UNC Asheville Assistant Professor of New Media Victoria Bradbury has received a $44,000 Epic MegaGrant from Epic Games for artistic projects tying together Epic’s Unreal Engine – the software used in games like Fortnite – with physical computing using microcontrollers.
Coming on the heels of Blue Boar VR, Bradbury’s virtual reality project using Unreal Engine to bring people back to the 17th century to play roles in the Salem Witch Trials, this grant will fund two new artistic projects. “Unreal is a software platform used to create interactive 3D worlds for desktops, or virtual or augmented reality. What I’ve proposed to do is to interface the software with an Arduino microcontroller – a platform that allows you to attach sensory inputs or outputs to make things happen in the physical world. While the code exists to make physical computing with Unreal possible, there have not been many projects created using this combination of software and hardware,” says Bradbury.
“I have taught physical computing in my advanced interactive class and being able to interface that with Unreal will be really exciting for a lot of the students,” she says. “There is a lot of interest in Unreal because of the broad applications – not only as a game engine. Unreal is being used in industry, and Epic Games is headquartered right here in North Carolina – in Raleigh. So there will be employment possibilities stemming from teaching students a variety of applications of the software in addition to VR, which I also teach along with Kenneth Bogert, assistant professor of computer science.”
Blue Boar VR is a virtual reality game which features one of Bradbury’s own ancestors who was tried and convicted in the Salem Witch Trials. The game was displayed as part of her Oct. 2020 solo exhibition, S-Witch, at The Front Gallery in New Orleans. Linking current events to those of the 17th century, Bradbury says her Blue Boar VR “considers multiple perspectives in a scenario where wild accusations and mass hysteria are escalating out of hand. It is by replaying the past that we can begin to imagine possible futures.”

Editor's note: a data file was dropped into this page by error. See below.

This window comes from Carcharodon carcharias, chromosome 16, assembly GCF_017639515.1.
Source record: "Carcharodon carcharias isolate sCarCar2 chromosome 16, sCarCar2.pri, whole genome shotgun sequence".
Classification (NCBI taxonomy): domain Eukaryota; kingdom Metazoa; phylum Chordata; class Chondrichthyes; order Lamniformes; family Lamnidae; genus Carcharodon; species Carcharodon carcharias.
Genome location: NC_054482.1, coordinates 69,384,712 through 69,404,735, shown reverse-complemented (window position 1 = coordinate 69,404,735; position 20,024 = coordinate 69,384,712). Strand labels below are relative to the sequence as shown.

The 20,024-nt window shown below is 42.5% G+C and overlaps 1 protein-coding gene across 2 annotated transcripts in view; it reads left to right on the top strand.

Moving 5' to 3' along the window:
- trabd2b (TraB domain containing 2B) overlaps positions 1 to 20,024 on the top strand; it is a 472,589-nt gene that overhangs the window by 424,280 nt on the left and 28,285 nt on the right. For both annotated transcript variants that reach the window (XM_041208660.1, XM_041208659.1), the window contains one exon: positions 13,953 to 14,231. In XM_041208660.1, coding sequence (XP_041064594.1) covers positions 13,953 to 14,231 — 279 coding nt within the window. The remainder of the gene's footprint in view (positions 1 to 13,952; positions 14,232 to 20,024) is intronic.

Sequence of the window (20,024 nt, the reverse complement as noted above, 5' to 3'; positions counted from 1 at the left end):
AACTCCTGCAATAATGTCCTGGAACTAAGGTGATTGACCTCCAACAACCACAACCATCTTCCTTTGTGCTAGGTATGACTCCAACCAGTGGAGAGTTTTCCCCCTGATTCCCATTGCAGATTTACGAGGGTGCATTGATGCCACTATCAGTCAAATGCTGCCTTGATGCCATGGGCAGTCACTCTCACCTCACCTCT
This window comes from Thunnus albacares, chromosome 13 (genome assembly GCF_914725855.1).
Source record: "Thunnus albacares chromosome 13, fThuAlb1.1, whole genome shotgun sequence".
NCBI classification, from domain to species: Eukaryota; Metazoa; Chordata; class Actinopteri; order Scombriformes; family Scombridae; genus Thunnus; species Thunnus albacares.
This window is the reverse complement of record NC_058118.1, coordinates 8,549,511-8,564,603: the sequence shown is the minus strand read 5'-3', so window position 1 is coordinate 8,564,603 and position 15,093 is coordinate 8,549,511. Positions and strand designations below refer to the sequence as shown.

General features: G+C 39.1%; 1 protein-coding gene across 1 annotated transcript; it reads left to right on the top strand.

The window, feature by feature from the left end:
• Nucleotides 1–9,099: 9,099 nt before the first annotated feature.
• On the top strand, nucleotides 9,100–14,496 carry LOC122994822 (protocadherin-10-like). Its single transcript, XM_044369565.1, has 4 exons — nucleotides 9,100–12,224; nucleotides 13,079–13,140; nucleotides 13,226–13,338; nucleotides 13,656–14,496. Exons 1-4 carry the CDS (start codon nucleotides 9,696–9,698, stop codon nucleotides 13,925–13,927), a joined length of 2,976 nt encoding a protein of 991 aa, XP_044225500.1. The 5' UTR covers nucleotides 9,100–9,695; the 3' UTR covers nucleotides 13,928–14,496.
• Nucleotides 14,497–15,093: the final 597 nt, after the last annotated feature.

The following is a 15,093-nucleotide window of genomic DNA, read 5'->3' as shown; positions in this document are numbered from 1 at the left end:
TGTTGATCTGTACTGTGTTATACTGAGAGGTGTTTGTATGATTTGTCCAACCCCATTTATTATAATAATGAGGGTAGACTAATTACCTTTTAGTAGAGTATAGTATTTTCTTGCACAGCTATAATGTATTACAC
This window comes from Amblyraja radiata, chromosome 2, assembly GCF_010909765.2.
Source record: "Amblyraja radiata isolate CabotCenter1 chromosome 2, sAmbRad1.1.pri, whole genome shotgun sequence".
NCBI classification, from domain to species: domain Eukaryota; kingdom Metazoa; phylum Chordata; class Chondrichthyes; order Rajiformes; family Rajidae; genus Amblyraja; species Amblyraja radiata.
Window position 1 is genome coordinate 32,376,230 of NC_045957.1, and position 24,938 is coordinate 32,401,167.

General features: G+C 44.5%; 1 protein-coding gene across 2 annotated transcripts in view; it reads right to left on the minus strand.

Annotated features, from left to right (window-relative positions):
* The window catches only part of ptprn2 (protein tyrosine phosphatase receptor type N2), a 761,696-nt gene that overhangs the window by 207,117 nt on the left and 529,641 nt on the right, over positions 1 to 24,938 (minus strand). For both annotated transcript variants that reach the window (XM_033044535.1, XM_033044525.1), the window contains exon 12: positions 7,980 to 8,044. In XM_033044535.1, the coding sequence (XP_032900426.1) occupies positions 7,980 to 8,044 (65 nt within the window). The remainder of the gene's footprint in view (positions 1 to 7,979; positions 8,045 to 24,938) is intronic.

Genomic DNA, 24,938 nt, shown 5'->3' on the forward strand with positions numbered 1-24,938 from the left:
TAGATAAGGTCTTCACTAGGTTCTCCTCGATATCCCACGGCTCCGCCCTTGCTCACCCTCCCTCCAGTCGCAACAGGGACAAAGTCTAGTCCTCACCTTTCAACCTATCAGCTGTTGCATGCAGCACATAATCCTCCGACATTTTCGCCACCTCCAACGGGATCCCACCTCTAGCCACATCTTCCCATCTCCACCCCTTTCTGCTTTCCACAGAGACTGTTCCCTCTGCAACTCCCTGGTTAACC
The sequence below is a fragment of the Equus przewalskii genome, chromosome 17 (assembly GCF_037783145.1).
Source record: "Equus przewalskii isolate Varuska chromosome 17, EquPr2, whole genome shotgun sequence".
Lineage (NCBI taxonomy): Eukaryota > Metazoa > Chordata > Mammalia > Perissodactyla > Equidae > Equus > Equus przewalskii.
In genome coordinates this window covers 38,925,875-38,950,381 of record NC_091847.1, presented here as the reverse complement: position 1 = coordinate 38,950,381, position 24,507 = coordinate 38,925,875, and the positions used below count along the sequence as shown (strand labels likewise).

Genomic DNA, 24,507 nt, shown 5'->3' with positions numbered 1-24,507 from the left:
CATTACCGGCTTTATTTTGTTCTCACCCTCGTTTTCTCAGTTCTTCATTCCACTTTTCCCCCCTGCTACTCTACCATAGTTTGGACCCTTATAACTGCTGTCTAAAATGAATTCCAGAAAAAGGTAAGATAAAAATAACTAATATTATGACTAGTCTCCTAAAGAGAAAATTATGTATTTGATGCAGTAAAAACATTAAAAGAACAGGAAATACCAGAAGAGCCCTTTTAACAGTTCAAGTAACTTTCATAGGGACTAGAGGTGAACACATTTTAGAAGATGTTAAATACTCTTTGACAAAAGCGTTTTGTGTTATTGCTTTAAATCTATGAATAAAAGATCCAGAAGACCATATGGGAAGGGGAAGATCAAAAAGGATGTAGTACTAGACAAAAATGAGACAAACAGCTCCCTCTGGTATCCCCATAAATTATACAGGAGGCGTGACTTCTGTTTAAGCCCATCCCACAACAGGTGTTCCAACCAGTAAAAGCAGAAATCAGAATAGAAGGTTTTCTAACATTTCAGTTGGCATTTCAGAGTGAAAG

Rather than using her artistic, storytelling and technical skills in a typical gaming approach, Bradbury places gaming skills and technology at the service of art and social commentary. “Within the liberal arts context, I’m thinking about games which are so ubiquitous in our society but thinking about them more critically and how can they be used for artistic applications to make critical statements – to make the unexpected happen instead of playing into the cultural narratives that exist in more commercial games.”
Bradbury’s two new grant-funded projects will be developed during the spring and fall 2021 semesters. Clara Tracey, a new media major who assisted Bradbury in the work that went into the grant application, and who is graduating in the fall of 2020, will be hired to work on these projects. The grant also will fund work by two current students – one doing games programming and another sharing the work on the web and social media. Bradbury hopes that disseminating this grant-funded work online and through conference presentations will bring attention to new possibilities within the fields of new media art and design, interactive design and new media pedagogy.